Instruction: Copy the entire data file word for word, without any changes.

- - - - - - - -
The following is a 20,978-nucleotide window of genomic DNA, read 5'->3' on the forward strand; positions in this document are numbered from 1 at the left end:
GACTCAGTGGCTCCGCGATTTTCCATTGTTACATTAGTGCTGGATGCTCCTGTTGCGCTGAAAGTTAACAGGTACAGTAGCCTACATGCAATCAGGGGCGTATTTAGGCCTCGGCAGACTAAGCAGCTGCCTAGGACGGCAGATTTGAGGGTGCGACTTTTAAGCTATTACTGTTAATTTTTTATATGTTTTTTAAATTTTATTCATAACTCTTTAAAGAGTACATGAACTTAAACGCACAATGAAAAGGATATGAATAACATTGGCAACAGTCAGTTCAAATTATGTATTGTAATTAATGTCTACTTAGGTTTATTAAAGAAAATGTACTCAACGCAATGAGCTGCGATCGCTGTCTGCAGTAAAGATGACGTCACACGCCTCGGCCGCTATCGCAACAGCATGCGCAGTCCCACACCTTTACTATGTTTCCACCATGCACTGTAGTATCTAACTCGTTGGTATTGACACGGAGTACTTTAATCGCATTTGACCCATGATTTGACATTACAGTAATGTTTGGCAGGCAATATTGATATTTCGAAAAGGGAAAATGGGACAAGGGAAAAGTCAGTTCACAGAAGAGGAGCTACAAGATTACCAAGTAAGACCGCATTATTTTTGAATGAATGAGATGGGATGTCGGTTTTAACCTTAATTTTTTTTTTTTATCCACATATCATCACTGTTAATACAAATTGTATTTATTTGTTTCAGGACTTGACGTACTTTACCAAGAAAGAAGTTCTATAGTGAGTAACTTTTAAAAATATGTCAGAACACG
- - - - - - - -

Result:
The following is a 20,978-nucleotide window of genomic DNA, read 5'->3' on the forward strand; positions in this document are numbered from 1 at the left end:
GACTCAGTGGCTCCGCGATTTTCCATTGTTACATTAGTGCTGGATGCTCCTGTTGCGCTGAAAGTTAACAGGTACAGTAGCCTACATGCAATCAGGGGCGTATTTAGGCCTCGGCAGACTAAGCAGCTGCCTAGGACGGCAGATTTGAGGGTGCGACTTTTAAGCTATTACTGTTAATTTTTTATATGTTTTTTAAATTTTATTCATAACTCTTTAAAGAGTACATGAACTTAAACGCACAATGAAAAGGATATGAATAACATTGGCAACAGTCAGTTCAAATTATGTATTGTAATTAATGTCTACTTAGGTTTATTAAAGAAAATGTACTCAACGCAATGAGCTGCGATCGCTGTCTGCAGTAAAGATGACGTCACACGCCTCGGCCGCTATCGCAACAGCATGCGCAGTCCCACACCTTTACTATGTTTCCACCATGCACTGTAGTATCTAACTCGTTGGTATTGACACGGAGTACTTTAATCGCATTTGACCCATGATTTGACATTACAGTAATGTTTGGCAGGCAATATTGATATTTCGAAAAGGGAAAATGGGACAAGGGAAAAGTCAGTTCACAGAAGAGGAGCTACAAGATTACCAAGTAAGACCGCATTATTTTTGAATGAATGAGATGGGATGTCGGTTTTAACCTTAATTTTTTTTTTTTATCCACATATCATCACTGTTAATACAAATTGTATTTATTTGTTTCAGGACTTGACGTACTTTACCAAGAAAGAAGTTCTATAGTGAGTAACTTTTAAAAATATGTCAGAACACG